Population-Health-Environment Effort Launched in American SamoaNovember 25, 2008 By Alyssa Edwards
The government of American Samoa has decided to boldly address the issue of rapid population growth, due to its potentially severe environmental impacts on the territory. Governor Togiola Tulafono’s Coral Reef Advisory Group, for which I work, has identified population pressure as the single largest threat to American Samoa’s coastal resources. This is an important finding because all of American Samoa’s population lives along the coast, and the entire territory is considered a coastal zone.
The government recently hosted a Population Summit with more than 130 key stakeholders to discuss the problems and to devise collaborative solutions. Governor Tulafono opened the summit by stating that “resources are not finite—there are limits—and in an island setting as ours, the primary threat comes from people and how they behave responsibly in their use of land, water and air.” Participants developed a Population Declaration containing numerous policy initiatives, project proposals, and a recommendation to create a Population Commission. This declaration was presented to the legislature and Governor Tulafono for their consideration. American Samoa recently held elections, and the new government will be sworn in come January, at which point the working team I coordinate will be pressing the government to implement this important call to action.
Population-health-environment (PHE) activities are still in their infancy in American Samoa. However, we do have some projects underway. The most progress so far has been with local education and outreach efforts. I am working with one of our local environmental educators to develop PHE lesson plans and activities for local schools. We will be advertising these lesson plans in the local newspaper and informing teachers that our staff are available to come to their schools to introduce these issues. In addition, we are developing a number of PHE educational resources to distribute at schools we visit.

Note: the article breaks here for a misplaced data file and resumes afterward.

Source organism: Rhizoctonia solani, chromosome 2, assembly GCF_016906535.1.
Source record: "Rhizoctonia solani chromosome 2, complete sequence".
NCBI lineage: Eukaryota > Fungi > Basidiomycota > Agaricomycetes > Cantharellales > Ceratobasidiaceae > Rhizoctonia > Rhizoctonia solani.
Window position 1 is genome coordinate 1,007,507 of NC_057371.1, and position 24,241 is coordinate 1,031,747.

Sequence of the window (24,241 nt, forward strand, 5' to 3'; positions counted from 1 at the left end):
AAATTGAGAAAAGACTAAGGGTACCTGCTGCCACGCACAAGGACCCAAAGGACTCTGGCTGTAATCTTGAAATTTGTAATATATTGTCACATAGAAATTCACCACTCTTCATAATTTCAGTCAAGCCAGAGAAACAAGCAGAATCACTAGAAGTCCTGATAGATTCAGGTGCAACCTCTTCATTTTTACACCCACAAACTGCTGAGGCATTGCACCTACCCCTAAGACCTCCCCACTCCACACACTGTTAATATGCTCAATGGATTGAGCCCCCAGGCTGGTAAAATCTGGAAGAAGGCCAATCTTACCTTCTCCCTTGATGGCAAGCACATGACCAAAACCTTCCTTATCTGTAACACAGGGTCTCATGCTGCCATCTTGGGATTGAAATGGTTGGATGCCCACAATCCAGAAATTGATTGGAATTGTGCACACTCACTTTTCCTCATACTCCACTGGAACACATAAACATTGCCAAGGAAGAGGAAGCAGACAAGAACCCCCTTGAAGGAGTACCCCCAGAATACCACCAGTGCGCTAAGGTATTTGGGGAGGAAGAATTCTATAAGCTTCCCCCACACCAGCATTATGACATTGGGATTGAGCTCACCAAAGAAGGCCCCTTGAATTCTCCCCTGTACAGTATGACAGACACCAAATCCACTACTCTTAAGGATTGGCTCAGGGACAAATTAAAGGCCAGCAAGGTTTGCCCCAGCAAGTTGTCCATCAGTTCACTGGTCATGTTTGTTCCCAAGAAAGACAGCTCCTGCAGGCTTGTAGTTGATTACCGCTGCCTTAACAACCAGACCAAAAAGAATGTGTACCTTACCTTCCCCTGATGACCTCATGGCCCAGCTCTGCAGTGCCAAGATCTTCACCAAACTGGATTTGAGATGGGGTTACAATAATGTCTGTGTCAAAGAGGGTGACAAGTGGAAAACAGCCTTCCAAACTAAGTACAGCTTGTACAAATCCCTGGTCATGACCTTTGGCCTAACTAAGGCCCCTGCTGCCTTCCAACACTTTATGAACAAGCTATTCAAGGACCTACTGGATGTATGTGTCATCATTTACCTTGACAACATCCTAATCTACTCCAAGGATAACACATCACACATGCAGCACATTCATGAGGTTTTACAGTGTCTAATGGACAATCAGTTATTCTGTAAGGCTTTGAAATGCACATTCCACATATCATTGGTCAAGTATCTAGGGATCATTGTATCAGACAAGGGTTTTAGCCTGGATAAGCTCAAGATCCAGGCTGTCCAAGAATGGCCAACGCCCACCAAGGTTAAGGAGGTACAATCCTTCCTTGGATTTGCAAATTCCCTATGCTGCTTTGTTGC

Family planning clinic staff and environmental educators have begun collaborating on a weekly radio series on the issue of rapid population growth. These discussions are raising the awareness of listeners and encouraging them to be good stewards of their health and their environment. In addition, a team of educators is planning the first annual World Population Day event here next year.
On the policy side, we are collaborating with the various agencies, planning departments, and staff from the Secretariat of the Pacific Community to develop a Territorial Population Policy. Once this is developed, American Samoa will be one of only three island states in the South Pacific with such a policy. This policy is still in the early stages of being written, but I am confident that a draft will be developed over the coming year.
Finally, American Samoa is ramping up its marine-protected-area efforts, especially the Department of Marine and Wildlife Resources’ community-based fisheries management program, which is an ideal venue for integrating population and environmental efforts. One of my main focus areas over the coming year will be looking at how I can connect the ongoing Department of Health activities with these programs. Although we are still in the early stages of addressing PHE issues in American Samoa, I am hoping to use the momentum from the recent summit to get us up to speed as quickly as possible.
Alyssa Edwards, a former ECSP intern, is the population pressure local action strategy coordinator with the Coral Reef Advisory Group in American Samoa.
Photo: Samoan schoolchildren play on a truck. Courtesy of Alyssa Edwards.
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